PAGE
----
Thursday, July 2, 2015

A reading challenge with Andrea Scherer, GF Book Club Coordinator

This year, I challenged myself to complete the Book Riot 2015 ReadHarder Challenge. The goal, according to Book Riot, is “to inspire you to pick up books that represent experiences and places and culture that might be different from your own.” When I decided to become a librarian, I knew that I would need to read more across the different genres. It’s something that I’ve been working on for years and for the most part I’ve been successful. This challenge, though, is introducing me to different perspectives on reading than I had previously considered. There are 24 different tasks, so to complete all of them, one would have to read two challenge books a month. I’ve read 13 so far, so I’m right on track to complete the Challenge, and have a few more books planned out. 

Here are the tasks and the books I’ve read so far (the one with asterisks are ones I plan to read). If you have ideas or suggestions for me, I’ll gladly take them and if you want to keep up with me, friend me on Goodreads.

·       A book written by someone when they were under the age of 25: The Duff by Kody Keplinger (Keplinger was 17 when she penned The Duff)

     A book written by someone when they were over the age of 65The Heart Goes Last* by Margaret Atwood (Atwood is 75; the book comes out this year)

·       A collection of short stories (either by one person or an anthology by many people):  I’m not positive what I’m going to read for this* – Press Play to Start edited by John Joseph Adams,  Zombies vs. Unicorns edited by Holly Black and Justine Larbalestier, or Grim edited by Christine Johnson

·       A book published by an indie press

·       A book by or about someone that identifies as LGBTQ: Gracefully Grayson by Ami Polonsky  (Grayson is physically a male, but identifies as female)

·       A book by a person whose gender is different than your own: Feast for Crows by George R.R.  Martin

·       A book that takes place in Asia: Crazy Rich Asians by Kevin Kwan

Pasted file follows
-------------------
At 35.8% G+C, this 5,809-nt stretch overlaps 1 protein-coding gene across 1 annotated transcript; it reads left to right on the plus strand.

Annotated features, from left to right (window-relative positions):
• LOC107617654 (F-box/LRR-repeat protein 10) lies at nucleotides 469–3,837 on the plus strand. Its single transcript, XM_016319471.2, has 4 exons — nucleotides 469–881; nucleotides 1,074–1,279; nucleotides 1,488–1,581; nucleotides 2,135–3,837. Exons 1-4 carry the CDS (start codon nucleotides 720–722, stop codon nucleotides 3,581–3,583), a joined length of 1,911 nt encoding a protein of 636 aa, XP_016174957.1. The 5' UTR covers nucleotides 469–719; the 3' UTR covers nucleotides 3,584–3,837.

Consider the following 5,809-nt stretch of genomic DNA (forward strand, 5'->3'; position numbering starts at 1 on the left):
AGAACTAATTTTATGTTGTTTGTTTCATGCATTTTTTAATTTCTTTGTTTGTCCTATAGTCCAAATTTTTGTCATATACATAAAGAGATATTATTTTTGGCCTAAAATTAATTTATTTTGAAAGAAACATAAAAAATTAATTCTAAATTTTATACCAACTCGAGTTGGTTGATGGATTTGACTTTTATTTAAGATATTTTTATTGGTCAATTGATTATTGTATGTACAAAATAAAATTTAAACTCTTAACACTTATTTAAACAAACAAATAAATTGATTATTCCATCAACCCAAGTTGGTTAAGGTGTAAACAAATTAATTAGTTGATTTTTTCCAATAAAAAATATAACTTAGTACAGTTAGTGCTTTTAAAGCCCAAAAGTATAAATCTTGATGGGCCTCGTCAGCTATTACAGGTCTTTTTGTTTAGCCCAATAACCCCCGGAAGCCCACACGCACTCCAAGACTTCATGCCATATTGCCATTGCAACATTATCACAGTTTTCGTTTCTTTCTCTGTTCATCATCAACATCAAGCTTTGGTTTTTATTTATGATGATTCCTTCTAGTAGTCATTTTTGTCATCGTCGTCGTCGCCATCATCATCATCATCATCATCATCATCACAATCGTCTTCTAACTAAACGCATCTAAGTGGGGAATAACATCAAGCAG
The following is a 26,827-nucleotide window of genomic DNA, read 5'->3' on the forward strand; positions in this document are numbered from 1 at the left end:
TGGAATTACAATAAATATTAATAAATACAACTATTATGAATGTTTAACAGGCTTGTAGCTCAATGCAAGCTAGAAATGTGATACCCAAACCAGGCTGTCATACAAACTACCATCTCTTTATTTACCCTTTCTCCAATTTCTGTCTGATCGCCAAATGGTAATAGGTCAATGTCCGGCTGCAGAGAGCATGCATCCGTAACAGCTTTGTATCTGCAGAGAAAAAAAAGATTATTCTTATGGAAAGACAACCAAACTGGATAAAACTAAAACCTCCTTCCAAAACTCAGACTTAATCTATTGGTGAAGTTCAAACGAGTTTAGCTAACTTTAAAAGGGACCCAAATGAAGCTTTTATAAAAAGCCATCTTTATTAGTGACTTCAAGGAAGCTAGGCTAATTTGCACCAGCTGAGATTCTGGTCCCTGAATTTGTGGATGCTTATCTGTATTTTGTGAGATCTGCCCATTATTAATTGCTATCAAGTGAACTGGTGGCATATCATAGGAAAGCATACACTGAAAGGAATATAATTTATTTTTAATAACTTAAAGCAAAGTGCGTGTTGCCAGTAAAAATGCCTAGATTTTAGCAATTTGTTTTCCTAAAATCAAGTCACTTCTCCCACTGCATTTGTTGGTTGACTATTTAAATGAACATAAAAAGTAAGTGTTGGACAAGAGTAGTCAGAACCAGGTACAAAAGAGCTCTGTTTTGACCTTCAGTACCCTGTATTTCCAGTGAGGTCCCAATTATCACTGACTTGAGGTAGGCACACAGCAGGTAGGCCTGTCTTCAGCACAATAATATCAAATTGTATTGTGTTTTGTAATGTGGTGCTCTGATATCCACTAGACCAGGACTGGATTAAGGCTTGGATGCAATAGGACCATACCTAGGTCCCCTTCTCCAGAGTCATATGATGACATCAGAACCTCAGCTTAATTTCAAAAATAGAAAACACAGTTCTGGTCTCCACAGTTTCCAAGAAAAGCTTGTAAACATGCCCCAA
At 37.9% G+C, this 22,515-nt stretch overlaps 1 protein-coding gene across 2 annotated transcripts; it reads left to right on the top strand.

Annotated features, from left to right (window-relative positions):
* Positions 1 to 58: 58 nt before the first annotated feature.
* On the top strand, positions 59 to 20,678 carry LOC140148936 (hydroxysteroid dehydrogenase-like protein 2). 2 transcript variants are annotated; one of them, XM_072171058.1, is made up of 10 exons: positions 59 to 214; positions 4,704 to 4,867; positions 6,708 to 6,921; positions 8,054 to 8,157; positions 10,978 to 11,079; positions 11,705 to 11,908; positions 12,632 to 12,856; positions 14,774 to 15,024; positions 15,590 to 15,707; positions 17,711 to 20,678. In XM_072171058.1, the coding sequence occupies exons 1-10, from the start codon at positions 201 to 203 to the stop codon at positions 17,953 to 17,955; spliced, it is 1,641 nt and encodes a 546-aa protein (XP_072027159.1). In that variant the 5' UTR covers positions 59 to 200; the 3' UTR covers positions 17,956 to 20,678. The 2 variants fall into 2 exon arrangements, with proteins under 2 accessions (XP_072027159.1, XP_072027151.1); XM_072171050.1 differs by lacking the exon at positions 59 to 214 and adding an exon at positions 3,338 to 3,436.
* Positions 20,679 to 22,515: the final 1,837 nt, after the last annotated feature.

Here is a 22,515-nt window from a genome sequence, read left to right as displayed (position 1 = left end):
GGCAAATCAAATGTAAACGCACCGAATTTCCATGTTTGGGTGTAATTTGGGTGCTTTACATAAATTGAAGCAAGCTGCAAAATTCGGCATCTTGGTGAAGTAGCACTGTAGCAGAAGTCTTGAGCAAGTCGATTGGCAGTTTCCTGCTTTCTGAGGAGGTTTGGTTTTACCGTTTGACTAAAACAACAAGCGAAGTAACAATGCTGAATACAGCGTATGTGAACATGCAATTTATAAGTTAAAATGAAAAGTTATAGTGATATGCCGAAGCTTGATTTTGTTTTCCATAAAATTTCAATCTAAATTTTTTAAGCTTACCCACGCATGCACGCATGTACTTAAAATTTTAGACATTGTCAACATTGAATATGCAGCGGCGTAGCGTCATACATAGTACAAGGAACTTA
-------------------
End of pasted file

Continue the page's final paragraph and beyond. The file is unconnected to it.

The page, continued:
·       A book by an author from Africa

·       A book that is by or about someone from an indigenous culture

·       A microhistory: The Invention of Murder: How the Victorians Revelled in Death and Detection and Created Modern Crime* by Judith Flanders

·       A YA Novel: Half Wild by Sally Green

·       A sci-fi novel: Ancillary Justice by Anne Leckie

·       A romance novel:  The One that Got Away by Bethany Chase

·       A National Book Award, Man Booker Prize, or Pulitzer Prize winner from the last decade: Brown Girl Dreaming by Jacqueline Woodson (incidentally, we are also reading All the Light We Cannot See by Anthony Doerr, this year’s Pulitzer winner, for Book Club)

·       A book that is a retelling of a classic story (fairytale, Shakespearean play, classic  novel, etc.)

·       An audiobook

·       A collection of poetry: Wind in a Box* by Terrance Hayes

·       A book that someone else has recommended to you

·       A book that was originally published in another language: Like Water for Chocolate by Laura Esquivel (was originally published in Spanish)

·       A graphic novel, graphic memoir or a collection of comics of any kind:  I have read a plethora of  these – Saga, Volume 3 by Brian K. Vaughan and Fiona Staples, Lumberjanes by Grace Ellis and Noelle Stevenson, Bitch Planet by Kelly Sue DeConnick and Valentine de Landro

·       A book that you would consider a guilty pleasure (Read, and then realize that good entertainment is nothing to feel guilty over): The Coincidence of Coconut Cake by Amy E. Reichert 

·       A book published before 1850: Rob Roy* by Sir Walter Scott

·       A book published this year:  I Was Here by Gayle Forman

·       A self-improvement book (can be traditionally or non-traditionally considered “self improvement”): Art Before Breakfast by Danny Gregory (a book about including art every day, even when you’re busy)

-Andrea Scherer, GF Book Club Coordinator